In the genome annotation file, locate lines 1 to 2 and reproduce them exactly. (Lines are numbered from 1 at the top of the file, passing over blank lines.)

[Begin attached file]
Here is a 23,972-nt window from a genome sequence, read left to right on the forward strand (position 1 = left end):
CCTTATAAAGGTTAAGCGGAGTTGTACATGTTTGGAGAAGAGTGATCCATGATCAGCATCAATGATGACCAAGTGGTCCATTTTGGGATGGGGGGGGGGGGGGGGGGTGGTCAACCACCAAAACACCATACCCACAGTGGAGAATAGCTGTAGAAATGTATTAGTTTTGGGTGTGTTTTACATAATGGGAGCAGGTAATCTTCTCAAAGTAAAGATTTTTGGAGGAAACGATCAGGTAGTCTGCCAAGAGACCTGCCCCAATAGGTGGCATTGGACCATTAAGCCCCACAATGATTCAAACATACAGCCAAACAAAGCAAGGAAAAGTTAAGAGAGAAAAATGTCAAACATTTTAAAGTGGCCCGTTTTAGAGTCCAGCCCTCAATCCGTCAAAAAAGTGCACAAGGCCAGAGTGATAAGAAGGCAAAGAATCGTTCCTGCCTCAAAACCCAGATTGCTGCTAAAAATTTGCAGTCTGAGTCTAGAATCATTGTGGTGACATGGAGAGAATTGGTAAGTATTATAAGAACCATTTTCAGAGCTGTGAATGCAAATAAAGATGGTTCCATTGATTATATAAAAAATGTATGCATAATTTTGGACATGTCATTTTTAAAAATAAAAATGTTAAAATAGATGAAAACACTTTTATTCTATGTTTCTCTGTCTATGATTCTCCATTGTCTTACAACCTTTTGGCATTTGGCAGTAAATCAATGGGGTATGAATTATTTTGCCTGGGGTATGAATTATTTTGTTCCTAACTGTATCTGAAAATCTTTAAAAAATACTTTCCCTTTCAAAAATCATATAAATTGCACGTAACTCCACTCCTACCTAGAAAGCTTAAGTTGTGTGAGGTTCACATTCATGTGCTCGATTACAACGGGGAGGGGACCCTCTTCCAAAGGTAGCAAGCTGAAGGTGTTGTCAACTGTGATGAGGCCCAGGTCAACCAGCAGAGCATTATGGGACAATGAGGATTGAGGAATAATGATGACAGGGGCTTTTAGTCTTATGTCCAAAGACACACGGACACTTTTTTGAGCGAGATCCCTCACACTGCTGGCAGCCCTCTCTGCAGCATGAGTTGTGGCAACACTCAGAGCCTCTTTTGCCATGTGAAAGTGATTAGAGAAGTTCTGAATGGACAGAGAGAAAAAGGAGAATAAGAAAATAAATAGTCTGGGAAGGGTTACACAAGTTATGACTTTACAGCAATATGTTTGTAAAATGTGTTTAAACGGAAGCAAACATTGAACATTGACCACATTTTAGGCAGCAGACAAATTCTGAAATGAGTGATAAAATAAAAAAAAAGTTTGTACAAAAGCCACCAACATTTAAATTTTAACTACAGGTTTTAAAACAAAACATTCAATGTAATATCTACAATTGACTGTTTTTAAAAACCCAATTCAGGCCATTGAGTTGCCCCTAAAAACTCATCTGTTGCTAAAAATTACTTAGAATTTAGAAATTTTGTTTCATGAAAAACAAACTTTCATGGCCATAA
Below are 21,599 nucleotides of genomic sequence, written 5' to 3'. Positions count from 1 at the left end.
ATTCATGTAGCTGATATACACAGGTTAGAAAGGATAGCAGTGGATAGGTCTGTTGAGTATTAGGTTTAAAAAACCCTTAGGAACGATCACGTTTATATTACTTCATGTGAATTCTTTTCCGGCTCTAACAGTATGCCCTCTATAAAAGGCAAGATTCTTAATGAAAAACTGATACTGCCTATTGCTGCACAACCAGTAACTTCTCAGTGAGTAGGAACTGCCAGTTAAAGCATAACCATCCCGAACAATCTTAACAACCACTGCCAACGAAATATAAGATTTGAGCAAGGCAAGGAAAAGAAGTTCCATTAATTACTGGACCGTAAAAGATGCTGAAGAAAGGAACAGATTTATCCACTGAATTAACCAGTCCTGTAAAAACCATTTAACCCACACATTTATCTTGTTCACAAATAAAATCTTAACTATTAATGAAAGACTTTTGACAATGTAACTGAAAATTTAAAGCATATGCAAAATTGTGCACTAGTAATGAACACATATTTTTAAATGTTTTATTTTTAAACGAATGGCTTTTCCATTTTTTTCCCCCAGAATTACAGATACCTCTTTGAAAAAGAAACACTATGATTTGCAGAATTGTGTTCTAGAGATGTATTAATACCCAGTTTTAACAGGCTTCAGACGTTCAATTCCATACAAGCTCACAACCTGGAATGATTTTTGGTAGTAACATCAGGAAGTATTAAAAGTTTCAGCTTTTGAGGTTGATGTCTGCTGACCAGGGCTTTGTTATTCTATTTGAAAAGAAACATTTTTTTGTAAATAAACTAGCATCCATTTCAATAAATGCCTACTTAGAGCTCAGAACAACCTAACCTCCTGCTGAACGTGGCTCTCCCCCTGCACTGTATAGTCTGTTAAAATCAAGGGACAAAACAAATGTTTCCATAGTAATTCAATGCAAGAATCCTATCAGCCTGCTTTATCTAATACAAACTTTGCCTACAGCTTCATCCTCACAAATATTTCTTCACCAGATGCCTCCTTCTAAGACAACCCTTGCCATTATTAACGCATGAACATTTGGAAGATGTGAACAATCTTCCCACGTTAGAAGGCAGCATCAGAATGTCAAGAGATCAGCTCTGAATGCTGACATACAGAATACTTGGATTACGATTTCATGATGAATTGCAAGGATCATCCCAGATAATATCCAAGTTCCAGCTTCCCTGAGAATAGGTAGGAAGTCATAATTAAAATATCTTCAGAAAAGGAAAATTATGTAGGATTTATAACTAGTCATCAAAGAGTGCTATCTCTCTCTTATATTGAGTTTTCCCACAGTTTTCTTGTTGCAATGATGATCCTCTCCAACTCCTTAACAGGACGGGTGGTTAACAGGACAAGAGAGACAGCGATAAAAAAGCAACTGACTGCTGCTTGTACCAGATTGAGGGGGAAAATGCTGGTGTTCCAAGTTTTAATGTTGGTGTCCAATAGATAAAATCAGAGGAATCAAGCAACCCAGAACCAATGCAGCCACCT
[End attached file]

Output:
Here is a 23,972-nt window from a genome sequence, read left to right on the forward strand (position 1 = left end):
CCTTATAAAGGTTAAGCGGAGTTGTACATGTTTGGAGAAGAGTGATCCATGATCAGCATCAATGATGACCAAGTGGTCCATTTTGGGATGGGGGGGGGGGGGGGGGGTGGTCAACCACCAAAACACCATACCCACAGTGGAGAATAGCTGTAGAAATGTATTAGTTTTGGGTGTGTTTTACATAATGGGAGCAGGTAATCTTCTCAAAGTAAAGATTTTTGGAGGAAACGATCAGGTAGTCTGCCAAGAGACCTGCCCCAATAGGTGGCATTGGACCATTAAGCCCCACAATGATTCAAACATACAGCCAAACAAAGCAAGGAAAAGTTAAGAGAGAAAAATGTCAAACATTTTAAAGTGGCCCGTTTTAGAGTCCAGCCCTCAATCCGTCAAAAAAGTGCACAAGGCCAGAGTGATAAGAAGGCAAAGAATCGTTCCTGCCTCAAAACCCAGATTGCTGCTAAAAATTTGCAGTCTGAGTCTAGAATCATTGTGGTGACATGGAGAGAATTGGTAAGTATTATAAGAACCATTTTCAGAGCTGTGAATGCAAATAAAGATGGTTCCATTGATTATATAAAAAATGTATGCATAATTTTGGACATGTCATTTTTAAAAATAAAAATGTTAAAATAGATGAAAACACTTTTATTCTATGTTTCTCTGTCTATGATTCTCCATTGTCTTACAACCTTTTGGCATTTGGCAGTAAATCAATGGGGTATGAATTATTTTGCCTGGGGTATGAATTATTTTGTTCCTAACTGTATCTGAAAATCTTTAAAAAATACTTTCCCTTTCAAAAATCATATAAATTGCACGTAACTCCACTCCTACCTAGAAAGCTTAAGTTGTGTGAGGTTCACATTCATGTGCTCGATTACAACGGGGAGGGGACCCTCTTCCAAAGGTAGCAAGCTGAAGGTGTTGTCAACTGTGATGAGGCCCAGGTCAACCAGCAGAGCATTATGGGACAATGAGGATTGAGGAATAATGATGACAGGGGCTTTTAGTCTTATGTCCAAAGACACACGGACACTTTTTTGAGCGAGATCCCTCACACTGCTGGCAGCCCTCTCTGCAGCATGAGTTGTGGCAACACTCAGAGCCTCTTTTGCCATGTGAAAGTGATTAGAGAAGTTCTGAATGGACAGAGAGAAAAAGGAGAATAAGAAAATAAATAGTCTGGGAAGGGTTACACAAGTTATGACTTTACAGCAATATGTTTGTAAAATGTGTTTAAACGGAAGCAAACATTGAACATTGACCACATTTTAGGCAGCAGACAAATTCTGAAATGAGTGATAAAATAAAAAAAAAGTTTGTACAAAAGCCACCAACATTTAAATTTTAACTACAGGTTTTAAAACAAAACATTCAATGTAATATCTACAATTGACTGTTTTTAAAAACCCAATTCAGGCCATTGAGTTGCCCCTAAAAACTCATCTGTTGCTAAAAATTACTTAGAATTTAGAAATTTTGTTTCATGAAAAACAAACTTTCATGGCCATAA